Peters named Fellow of the American Industrial Hygiene Association
Published on April 5, 2022
The American Industrial Hygiene Association (AIHA) has selected Tom Peters, interim head and professor of occupational and environmental health, as an AIHA Fellow in recognition of his significant contributions to the association and the occupational and environmental health and safety (OEHS) profession.
“AIHA recognizes those with vision, commitment to the OEHS profession, and an altruistic spirit,” says Lawrence D. Sloan, the CEO of AIHA. “We are deeply appreciative of your exemplary leadership.”
AIHA is the association for scientists and professionals committed to preserving and ensuring occupational and environmental health and safety in the workplace and community.
The AIHA Fellows designation recognizes those who are AIHA members in good standing, have 15 years of continuous full membership, and have made recognized contributions to industrial hygiene or related disciplines, either through research, leadership, publications, education, or service to AIHA. Fellows are nominated by an AIHA local section, special interest groups, volunteer groups, and/or peers. The Fellow designation is limited to no more than five percent of the membership.
Peters was nominated by Kent Candee on behalf of the AIHA Iowa/Illinois Local Section.
In selecting Peters, the AIHA highlighted his outstanding contributions to improve workers health and safety and to advance the practice of industrial hygiene throughout his career:
“Peters’ career has included evaluating real-time aerosol measurement devices, investigating turbulence effects on coarse filters, analyzing size selectors used in chemical speciation samplers, and developing aerosol generators for use in the U.S. Environmental Protection Agency’s human exposure facilities. During his time with the EPA, he contributed to the development of the agency’s National Ambient Air Quality Standard for particulate matter under 2.5 micrometers in diameter, (PM2.5). In the process of creating the standard, he was responsible for developing and testing PM2.5 sampling hardware, conducting field tests, and drafting portions of the U.S. Code of Federal Regulations.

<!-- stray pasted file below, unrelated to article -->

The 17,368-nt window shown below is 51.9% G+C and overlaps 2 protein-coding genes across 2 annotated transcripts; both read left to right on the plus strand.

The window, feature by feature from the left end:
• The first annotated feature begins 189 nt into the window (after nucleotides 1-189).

“Peters also collaborated in the development of novel methods to assess the spatial, temporal, and compositional variability in atmospheric particulate matter, in further EPA-funded work. His key role in this work has been to develop and standardize low-cost passive sampling methods with analysis by computer-controlled scanning electron microscopy to determine concentrations of coarse particulates and their compositional makeups.”
This year’s fellows and other award recipients will be formally honored in a virtual ceremony to be held in the coming months, according to AIHA.